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http://lamkins-guitar.com/music/article/sequenced-live-music
David Lamkins picked up his first guitar a long time ago. As best he can recall the year was 1967: the year of the Summer of Love. Four decades later David has conjured up an amalgam of folk, rock and jazz solo guitar music for the occasional intimate Portland audience.
location: Portland, OR USA

Facets: attitude, motivation, opinion, performance, @musings info
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Sequenced Live Music

There's just something that bothers me about a live performance that uses a recorded or sequenced backing track. This goes way back for me. When I was learning to play guitar, there were no resources except my ears and eyes. I'd watch early music videos and televised "live" performances and realize that the music I heard didn't match what I was seeing on screen. The Smothers Brothers show was a revelation: at least the folk performers didn't lip-sync. The 1980s were, for me, another dark age for live music, with the one-finger keyboard players with their sequencers. Dammit, I worked hard to learn my instrument and these "musicians" were "performing" pre-programmed compositions.

Now, I don't have a problem with good studio work, whether it involves multitracking, synthesizers, sequencing, samples, reamplification, or whatever. The rules are are different for studio work, and many a fine recording has been made using lots of technology. But when you take the show on the road, either find some performers who can play the material you recorded, or strip down the arrangements to fit the performers you do have.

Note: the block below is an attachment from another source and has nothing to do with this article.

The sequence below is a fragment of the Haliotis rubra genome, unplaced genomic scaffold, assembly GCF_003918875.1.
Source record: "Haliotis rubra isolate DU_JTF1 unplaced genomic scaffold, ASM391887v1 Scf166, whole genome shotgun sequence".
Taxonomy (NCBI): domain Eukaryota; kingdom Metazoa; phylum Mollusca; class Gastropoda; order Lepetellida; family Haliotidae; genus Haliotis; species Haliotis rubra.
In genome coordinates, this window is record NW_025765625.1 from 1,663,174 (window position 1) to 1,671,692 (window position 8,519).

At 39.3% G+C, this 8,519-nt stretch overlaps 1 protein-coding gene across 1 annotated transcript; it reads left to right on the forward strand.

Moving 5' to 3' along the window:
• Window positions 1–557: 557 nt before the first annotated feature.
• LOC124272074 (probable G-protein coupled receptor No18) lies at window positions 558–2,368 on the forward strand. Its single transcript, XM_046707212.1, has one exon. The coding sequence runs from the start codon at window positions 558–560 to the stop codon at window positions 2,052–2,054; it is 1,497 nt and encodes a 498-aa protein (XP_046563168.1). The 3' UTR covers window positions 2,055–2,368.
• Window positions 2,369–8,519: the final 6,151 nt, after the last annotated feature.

Pop performers seem to be the worst abusers of live sequencers. I watched a Garbage performance and was amazed and dismayed at the number of instrumental parts that were not played by any person on the stage. At what point does a performance cease to be live and become karaoke instead? Need some sound effects for an intro? Sure, go ahead. Need backing vocals or a keyboard solo? Hire a musician! Don't slave the drummer to a click track so the "band" can sync to the recording. Maybe bands have so little regard for their audience that they don't mind the deception. As an audience member, I feel cheated by going to a live performance and hearing a recording instead.

Maybe I worry too much about stuff like this. I guess if I cared more for the singer's clothes, or choreography, or tits, or whatever, I wouldn't be so bothered. But c'mon, how about some truth in advertising? If it's not actually a live performance, then call it something else.

May 10 2004 02:42:48 GMT